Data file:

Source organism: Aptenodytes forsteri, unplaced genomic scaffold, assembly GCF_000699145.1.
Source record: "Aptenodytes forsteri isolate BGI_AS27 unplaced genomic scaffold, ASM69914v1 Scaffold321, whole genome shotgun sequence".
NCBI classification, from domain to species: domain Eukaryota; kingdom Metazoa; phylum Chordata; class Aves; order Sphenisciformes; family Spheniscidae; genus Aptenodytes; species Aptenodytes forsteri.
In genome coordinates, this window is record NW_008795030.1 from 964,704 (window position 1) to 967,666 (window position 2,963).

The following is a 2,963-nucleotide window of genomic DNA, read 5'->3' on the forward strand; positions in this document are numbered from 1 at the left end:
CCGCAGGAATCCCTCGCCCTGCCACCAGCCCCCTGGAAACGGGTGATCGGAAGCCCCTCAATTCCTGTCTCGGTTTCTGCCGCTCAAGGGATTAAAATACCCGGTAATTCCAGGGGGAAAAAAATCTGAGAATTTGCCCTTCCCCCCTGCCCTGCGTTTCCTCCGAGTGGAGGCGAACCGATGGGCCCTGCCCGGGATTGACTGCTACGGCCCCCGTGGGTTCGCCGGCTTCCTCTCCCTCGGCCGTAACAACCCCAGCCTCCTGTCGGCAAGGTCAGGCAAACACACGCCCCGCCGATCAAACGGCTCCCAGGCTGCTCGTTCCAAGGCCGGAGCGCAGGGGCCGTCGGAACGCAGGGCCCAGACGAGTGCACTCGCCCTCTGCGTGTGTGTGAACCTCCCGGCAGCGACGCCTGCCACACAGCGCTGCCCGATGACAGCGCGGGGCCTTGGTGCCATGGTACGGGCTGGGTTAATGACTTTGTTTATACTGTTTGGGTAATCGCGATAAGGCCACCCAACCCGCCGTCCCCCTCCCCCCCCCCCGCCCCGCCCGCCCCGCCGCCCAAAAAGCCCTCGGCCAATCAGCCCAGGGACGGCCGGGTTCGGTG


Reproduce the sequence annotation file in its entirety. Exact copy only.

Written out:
Source organism: Aptenodytes forsteri, unplaced genomic scaffold, assembly GCF_000699145.1.
Source record: "Aptenodytes forsteri isolate BGI_AS27 unplaced genomic scaffold, ASM69914v1 Scaffold321, whole genome shotgun sequence".
NCBI classification, from domain to species: domain Eukaryota; kingdom Metazoa; phylum Chordata; class Aves; order Sphenisciformes; family Spheniscidae; genus Aptenodytes; species Aptenodytes forsteri.
In genome coordinates, this window is record NW_008795030.1 from 964,704 (window position 1) to 967,666 (window position 2,963).

The following is a 2,963-nucleotide window of genomic DNA, read 5'->3' on the forward strand; positions in this document are numbered from 1 at the left end:
CCGCAGGAATCCCTCGCCCTGCCACCAGCCCCCTGGAAACGGGTGATCGGAAGCCCCTCAATTCCTGTCTCGGTTTCTGCCGCTCAAGGGATTAAAATACCCGGTAATTCCAGGGGGAAAAAAATCTGAGAATTTGCCCTTCCCCCCTGCCCTGCGTTTCCTCCGAGTGGAGGCGAACCGATGGGCCCTGCCCGGGATTGACTGCTACGGCCCCCGTGGGTTCGCCGGCTTCCTCTCCCTCGGCCGTAACAACCCCAGCCTCCTGTCGGCAAGGTCAGGCAAACACACGCCCCGCCGATCAAACGGCTCCCAGGCTGCTCGTTCCAAGGCCGGAGCGCAGGGGCCGTCGGAACGCAGGGCCCAGACGAGTGCACTCGCCCTCTGCGTGTGTGTGAACCTCCCGGCAGCGACGCCTGCCACACAGCGCTGCCCGATGACAGCGCGGGGCCTTGGTGCCATGGTACGGGCTGGGTTAATGACTTTGTTTATACTGTTTGGGTAATCGCGATAAGGCCACCCAACCCGCCGTCCCCCTCCCCCCCCCCCGCCCCGCCCGCCCCGCCGCCCAAAAAGCCCTCGGCCAATCAGCCCAGGGACGGCCGGGTTCGGTG